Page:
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A CAR book can offer most marvelous tales having nothing to do with cars. And so it is with Bentley Motors On The Road, an assemblage of the owners’ magazines originally appearing in the 1930s. The tale, “When Britain Was Last Invaded,” describes happenings along the rugged Welsh coast in the year 1797.
To set the stage, on February 14, 1797, the English had driven the Spanish fleet back to Cadiz in the battle of Portugal’s Cape St. Vincent. Napoleon was a separate threat. Tension ran high.
On February 22, three men-‘o-war and a transport ship were observed off St. David’s near the westernmost point of Wales. At first, they flew the Union Jack, but as they anchored off Strumble Head, not far from Fishguard Bay, they changed to the French tricolor. Coming ashore were Irish-American General William Tate, his force of 600 French regulars and another 900 jail-birds of mixed heritage known as “the Second Legion of France.”
Britain was being invaded.
Not very successfully, though. Landing in treacherous surf, the invaders lost their larger guns. Once ashore, the best they could do was con hot meals from some of the locals. One French soldier did shoot a grandfather clock as he thought someone was hiding inside it.
The British retaliated the next day, with Captain Davies mustering 700 men in defense. Though outnumbered, he managed to outwit the invaders: He had his men march around and around a hill in repeated sight of the invaders, thus suggesting an army of colossal proportion. He also assembled a volunteer force of Welsh women dressed in red cloaks and black hats. Appearing from afar to be British Grenadiers, these women marched up and down another hill.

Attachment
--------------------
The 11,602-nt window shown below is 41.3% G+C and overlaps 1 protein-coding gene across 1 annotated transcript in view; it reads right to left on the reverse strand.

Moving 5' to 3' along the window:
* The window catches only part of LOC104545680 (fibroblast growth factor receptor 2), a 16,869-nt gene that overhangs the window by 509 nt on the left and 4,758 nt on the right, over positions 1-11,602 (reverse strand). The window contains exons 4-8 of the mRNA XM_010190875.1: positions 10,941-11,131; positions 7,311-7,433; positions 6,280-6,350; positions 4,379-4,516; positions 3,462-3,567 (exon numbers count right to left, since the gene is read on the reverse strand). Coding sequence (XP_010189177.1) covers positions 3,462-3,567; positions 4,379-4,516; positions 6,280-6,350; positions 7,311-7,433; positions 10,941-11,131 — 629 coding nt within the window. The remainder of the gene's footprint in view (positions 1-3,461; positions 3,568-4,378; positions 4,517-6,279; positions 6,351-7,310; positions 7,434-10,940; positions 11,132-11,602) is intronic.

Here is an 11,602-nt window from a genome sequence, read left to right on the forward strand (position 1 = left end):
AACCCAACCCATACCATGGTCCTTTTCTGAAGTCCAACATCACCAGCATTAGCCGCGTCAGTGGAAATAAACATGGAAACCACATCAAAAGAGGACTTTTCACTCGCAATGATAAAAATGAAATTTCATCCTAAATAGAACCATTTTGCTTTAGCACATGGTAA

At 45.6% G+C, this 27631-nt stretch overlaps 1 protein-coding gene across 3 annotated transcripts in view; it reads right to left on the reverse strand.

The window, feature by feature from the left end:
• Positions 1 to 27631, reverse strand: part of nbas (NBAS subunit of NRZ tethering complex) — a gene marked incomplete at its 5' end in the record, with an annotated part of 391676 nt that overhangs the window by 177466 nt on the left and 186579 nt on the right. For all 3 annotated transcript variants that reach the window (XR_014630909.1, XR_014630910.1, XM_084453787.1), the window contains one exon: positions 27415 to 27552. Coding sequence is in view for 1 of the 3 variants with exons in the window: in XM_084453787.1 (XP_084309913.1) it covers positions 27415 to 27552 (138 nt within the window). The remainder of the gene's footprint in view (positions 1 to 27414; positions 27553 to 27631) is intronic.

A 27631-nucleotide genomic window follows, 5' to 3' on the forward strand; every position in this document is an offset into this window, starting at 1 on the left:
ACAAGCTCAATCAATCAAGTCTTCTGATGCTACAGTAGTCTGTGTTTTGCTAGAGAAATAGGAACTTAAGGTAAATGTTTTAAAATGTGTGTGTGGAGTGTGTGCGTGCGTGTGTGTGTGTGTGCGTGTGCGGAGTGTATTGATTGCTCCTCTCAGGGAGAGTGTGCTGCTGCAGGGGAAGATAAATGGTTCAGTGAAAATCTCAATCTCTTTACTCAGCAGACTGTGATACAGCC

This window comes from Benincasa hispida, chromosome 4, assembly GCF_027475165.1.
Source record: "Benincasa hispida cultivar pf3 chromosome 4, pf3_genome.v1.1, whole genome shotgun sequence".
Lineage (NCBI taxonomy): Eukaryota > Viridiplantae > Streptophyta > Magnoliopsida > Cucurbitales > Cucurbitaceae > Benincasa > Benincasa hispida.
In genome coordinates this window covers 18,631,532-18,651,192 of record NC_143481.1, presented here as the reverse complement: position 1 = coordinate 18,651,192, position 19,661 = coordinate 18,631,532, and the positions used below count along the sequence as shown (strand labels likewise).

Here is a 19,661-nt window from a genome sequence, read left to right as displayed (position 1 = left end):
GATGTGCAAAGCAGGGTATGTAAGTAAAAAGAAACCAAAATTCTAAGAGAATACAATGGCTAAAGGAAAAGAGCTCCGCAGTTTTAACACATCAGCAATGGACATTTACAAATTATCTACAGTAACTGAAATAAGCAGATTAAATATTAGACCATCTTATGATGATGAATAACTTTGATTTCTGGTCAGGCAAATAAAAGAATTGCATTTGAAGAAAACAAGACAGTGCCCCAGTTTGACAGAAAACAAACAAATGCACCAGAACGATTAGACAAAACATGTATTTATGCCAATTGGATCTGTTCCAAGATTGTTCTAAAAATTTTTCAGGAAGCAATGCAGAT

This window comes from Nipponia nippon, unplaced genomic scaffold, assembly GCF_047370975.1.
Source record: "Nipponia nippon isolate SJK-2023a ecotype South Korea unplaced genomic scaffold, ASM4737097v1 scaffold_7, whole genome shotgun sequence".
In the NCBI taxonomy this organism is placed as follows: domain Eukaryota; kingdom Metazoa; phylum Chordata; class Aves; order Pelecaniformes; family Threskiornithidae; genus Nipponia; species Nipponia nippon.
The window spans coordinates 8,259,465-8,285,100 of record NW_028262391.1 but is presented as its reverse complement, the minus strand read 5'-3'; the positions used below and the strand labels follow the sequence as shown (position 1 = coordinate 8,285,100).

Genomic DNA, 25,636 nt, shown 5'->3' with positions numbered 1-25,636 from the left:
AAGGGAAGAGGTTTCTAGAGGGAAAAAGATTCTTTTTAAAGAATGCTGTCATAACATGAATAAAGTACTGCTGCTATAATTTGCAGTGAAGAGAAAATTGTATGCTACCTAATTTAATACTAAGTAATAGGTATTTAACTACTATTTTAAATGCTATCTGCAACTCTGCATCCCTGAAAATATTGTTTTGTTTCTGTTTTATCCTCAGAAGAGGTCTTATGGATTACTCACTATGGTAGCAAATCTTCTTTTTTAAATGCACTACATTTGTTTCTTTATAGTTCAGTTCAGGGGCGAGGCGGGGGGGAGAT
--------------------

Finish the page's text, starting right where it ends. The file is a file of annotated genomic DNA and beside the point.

What with these most effective deceptions—and Tate’s four ships prematurely setting sail—the invading force lost heart. Under a flag of truce, a letter sent to the British requested “negotiation upon principles of humanity for a surrender.”
French envoys tried a bluff by demanding that their force be sent home at the expense of the British government. The Brits had a bluff of their own: Surrender unconditionally or our “20,000” troops will attack at daybreak.
Tate accepted unconditional terms; he and his soldiers were sent to local lockups. The British are said to have celebrated the Battle of Fishguard Bay with beer, beef and Yorkshire pudding.
But there’s more: Two of the French soldiers imprisoned in Pembroke Castle won the hearts of a pair of Welsh women engaged in tidying up the place. The soldiers used a shin bone of beef to dig a tunnel; the women conspired by surreptitiously removing the loose dirt.
Several days’ work was sufficient: A hundred men escaped with the Welsh women in tow. They commandeered a ship in the harbor, but setting sail, they promptly ran it aground.
Nearby was a small yacht with space for only 25 people. The two Welsh gals, their lovers and, apparently, another lucky 21 escaped. The remaining soldiers crept back through the tunnel into prison.
Not until the next morning did anyone realize anything was amiss.
Many days later, wreckage of the yacht washed ashore. However, the escapees had commandeered yet another craft and finally got to France. The pairs wed and, years later, it’s said one couple even returned to visit relatives.
All this, illustrated with wonderful photos of beautiful Bentleys. ds
© Dennis Simanaitis, SimanaitisSays.com, 2012